The Amusing Madoff Scandal and Other Ponzi Schemes

Bernard Madoff, former chairman of the Nasdaq, has apparently been running a Ponzi scheme. According to some, he stole $50 billion--$1 billion for each of his 50 respected years on Wall Street.

The news coverage of this latest Wall Street scandal amuses me. It's shocking, commentators say, that something like this could have happened. The only shocking thing is that more individuals and firms on Wall Street haven't been accused of/caught running Ponzi schemes. After all, what types of individuals work in the financial sphere? Isn't greed one of the primary qualifications? Finding a fraudulent investment business on Wall Street is about as surprising as finding a liquor cabinet empty after entrusting it to an alcoholic.

Another amusing aspect of the Madoff scandal is who the victims are. Henry Blodget, the ever entertaining host of Yahoo! Finance's Tech Ticker (not a stranger to scandal himself), reported that some of Madoff's investors knew something fishy was going on. That's why they invested. No one could produce such high, steady returns year after year with such a safe investing strategy. While they were being cheated, they thought Madoff was cheating others through insider trading. Serves them right. It won't be at all surprising if all these thieves in their own right get compensated for their losses by their government friends. (It would be nice if innocent victims were compensated, though.)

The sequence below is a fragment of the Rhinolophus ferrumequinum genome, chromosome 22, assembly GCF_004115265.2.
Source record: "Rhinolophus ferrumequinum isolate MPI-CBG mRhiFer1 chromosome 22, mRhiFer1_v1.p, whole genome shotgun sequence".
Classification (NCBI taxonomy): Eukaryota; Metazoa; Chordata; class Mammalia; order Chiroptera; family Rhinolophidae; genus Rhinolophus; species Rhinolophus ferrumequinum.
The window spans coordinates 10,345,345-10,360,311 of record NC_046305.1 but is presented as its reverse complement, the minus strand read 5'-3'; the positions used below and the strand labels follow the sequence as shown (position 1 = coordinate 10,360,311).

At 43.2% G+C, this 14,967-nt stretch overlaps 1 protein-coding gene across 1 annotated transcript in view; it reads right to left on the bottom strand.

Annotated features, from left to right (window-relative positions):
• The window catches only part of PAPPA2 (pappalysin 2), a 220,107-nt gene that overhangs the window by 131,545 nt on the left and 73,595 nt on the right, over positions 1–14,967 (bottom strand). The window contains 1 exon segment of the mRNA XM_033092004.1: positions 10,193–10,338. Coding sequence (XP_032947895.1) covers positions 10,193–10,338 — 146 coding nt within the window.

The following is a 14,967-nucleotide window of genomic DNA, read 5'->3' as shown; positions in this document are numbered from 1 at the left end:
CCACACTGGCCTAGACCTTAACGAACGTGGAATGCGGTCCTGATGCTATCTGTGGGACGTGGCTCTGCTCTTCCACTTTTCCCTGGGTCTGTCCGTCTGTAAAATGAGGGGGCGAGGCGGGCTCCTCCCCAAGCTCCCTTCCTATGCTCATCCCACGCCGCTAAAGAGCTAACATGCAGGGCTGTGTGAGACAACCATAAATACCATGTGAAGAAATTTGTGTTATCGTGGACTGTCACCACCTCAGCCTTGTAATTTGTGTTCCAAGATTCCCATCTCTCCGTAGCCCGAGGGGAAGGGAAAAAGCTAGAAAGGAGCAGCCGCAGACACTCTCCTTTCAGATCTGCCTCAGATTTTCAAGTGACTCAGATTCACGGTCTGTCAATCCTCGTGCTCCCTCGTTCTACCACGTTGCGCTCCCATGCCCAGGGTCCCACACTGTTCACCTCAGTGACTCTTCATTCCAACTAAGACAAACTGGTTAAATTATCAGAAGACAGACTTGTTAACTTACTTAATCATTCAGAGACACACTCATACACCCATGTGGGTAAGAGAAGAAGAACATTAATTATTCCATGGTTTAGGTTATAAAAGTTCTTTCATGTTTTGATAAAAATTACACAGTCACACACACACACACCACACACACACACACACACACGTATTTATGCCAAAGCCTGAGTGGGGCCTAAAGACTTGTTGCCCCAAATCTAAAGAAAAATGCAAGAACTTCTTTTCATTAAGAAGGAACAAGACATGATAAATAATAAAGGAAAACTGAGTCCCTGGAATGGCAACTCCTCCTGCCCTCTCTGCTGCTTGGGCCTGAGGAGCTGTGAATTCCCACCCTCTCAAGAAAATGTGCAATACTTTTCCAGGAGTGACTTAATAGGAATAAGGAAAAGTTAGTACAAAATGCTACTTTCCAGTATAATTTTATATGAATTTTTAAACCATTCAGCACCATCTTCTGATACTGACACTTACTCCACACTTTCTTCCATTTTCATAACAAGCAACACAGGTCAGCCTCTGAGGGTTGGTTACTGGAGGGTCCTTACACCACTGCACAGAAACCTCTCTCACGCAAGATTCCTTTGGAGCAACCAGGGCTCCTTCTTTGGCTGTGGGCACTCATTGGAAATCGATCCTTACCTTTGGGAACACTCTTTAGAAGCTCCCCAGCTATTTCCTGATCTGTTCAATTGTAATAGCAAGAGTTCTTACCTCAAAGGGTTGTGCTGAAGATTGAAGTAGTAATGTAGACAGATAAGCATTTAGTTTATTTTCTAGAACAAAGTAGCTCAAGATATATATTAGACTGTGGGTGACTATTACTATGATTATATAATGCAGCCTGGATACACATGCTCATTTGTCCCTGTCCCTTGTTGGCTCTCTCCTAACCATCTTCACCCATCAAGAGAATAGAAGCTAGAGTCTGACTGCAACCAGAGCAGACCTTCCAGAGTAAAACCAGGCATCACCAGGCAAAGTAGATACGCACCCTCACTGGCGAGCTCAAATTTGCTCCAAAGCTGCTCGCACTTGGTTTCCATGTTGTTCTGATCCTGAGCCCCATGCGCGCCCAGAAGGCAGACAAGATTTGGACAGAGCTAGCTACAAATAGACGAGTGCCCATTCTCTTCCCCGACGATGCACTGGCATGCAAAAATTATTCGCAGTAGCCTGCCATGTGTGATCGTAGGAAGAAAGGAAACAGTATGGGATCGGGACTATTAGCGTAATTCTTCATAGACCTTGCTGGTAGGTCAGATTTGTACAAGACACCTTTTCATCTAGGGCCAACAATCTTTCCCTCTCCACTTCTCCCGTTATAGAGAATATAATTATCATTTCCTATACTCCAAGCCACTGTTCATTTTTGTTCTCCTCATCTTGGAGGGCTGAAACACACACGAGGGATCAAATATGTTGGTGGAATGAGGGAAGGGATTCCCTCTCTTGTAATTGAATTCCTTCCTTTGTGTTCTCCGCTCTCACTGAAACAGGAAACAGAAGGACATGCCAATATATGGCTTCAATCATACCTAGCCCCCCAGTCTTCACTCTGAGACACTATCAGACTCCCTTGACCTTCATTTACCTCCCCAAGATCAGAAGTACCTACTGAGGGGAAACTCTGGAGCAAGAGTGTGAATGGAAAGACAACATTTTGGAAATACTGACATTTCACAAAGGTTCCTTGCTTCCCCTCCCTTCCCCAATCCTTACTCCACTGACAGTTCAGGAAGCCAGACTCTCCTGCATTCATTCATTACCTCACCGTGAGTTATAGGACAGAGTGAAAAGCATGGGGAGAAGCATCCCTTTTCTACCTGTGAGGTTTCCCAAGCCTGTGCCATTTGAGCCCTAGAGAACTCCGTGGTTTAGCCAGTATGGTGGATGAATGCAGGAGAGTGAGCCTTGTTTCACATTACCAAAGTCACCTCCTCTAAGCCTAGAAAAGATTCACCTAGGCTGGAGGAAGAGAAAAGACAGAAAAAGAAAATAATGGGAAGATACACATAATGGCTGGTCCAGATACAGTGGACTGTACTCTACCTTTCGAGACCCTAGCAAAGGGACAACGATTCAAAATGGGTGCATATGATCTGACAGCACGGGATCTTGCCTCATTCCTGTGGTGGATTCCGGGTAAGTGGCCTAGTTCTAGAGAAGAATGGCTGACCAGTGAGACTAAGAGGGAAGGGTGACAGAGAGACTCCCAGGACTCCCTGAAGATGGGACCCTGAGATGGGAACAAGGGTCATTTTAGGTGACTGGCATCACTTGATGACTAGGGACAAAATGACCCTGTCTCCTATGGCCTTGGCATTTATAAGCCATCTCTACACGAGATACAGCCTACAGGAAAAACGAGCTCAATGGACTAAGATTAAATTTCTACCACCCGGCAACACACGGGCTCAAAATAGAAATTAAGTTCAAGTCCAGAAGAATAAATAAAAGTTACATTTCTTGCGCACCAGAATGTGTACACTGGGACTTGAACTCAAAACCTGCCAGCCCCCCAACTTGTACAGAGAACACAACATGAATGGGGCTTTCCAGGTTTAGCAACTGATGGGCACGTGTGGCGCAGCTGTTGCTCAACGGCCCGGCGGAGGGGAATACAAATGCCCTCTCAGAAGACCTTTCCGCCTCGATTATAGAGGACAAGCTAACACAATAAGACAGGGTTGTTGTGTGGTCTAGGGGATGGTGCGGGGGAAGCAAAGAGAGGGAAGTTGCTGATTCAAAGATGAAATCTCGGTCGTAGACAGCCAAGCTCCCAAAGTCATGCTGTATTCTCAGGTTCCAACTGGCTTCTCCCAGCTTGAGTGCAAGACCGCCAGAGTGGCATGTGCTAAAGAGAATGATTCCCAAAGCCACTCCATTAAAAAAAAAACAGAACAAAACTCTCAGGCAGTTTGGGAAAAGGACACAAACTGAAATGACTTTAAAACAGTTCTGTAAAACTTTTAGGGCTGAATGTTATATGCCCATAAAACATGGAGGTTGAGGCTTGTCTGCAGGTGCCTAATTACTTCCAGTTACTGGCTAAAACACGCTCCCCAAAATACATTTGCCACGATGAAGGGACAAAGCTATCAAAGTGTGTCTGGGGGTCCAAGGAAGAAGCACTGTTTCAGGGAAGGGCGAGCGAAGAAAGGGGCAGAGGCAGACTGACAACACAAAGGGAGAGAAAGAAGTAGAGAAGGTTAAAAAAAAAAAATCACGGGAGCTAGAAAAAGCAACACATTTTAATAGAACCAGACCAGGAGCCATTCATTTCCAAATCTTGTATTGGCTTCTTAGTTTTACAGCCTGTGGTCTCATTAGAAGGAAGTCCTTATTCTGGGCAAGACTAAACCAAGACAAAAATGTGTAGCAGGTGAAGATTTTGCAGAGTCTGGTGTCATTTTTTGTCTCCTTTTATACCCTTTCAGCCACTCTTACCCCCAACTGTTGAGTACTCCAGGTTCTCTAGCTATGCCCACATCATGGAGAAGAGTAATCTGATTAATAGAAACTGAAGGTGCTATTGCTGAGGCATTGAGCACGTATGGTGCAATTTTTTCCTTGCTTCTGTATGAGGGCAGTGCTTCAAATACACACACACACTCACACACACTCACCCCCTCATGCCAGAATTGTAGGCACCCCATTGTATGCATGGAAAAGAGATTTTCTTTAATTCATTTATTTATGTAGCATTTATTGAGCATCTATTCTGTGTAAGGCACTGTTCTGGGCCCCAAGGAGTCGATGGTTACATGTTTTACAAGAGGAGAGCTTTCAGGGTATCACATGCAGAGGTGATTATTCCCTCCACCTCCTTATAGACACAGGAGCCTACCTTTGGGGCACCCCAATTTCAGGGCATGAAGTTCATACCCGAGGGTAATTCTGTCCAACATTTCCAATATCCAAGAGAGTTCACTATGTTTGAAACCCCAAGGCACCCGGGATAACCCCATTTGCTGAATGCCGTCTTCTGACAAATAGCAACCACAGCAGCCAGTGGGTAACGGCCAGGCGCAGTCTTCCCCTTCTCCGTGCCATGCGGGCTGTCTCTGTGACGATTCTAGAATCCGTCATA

A Ponzi scheme is a simple thing. The thief sets up a fake investment enterprise, and persuades his friends, coworkers, etc, to invest in it. He then sends them statements or even cash dividends, showing that the investment is going well. This attracts more money from the original investors and new ones. Should any investors wish to withdraw their money (in normal circumstances most won't, because their statements show that their investment is doing well), the money from newer investors is used to pay them. Early investors who decide to withdraw their money are paid by the funds new investors deposit. On it goes, until the thief's greed is satisfied and he makes off with the money or there aren't enough new investors to fund the redemptions of earlier investors.

The latter is what happened to Madoff. Losing money everywhere else, too large a number of his investors were forced to redeem their deposits. If the markets hadn't crashed, it's quite possible Madoff's scheme would go on much longer, and some of his investors could have made money (if their orderly withdrawals coincided with equal or larger new deposits).

This brings me to some of the Ponzi-like schemes almost all of us participate in.

Stocks: We buy paper with the hope that some sucker in the future will buy that paper from us for more than we paid. (Perhaps not quite as true with dividend paying stocks.)

Social Security: The money deducted from our paychecks isn't put away for our future use. Rather, it is used to fund currently retired workers. When we retire, those who work then will fund our SS payments. If this isn't a Ponzi scheme, I don't know what is: early investors are paid by the contributions of new investors. The entire thing is based on the premise that there will be more and more workers in the future. It's far from certain that this premise is true.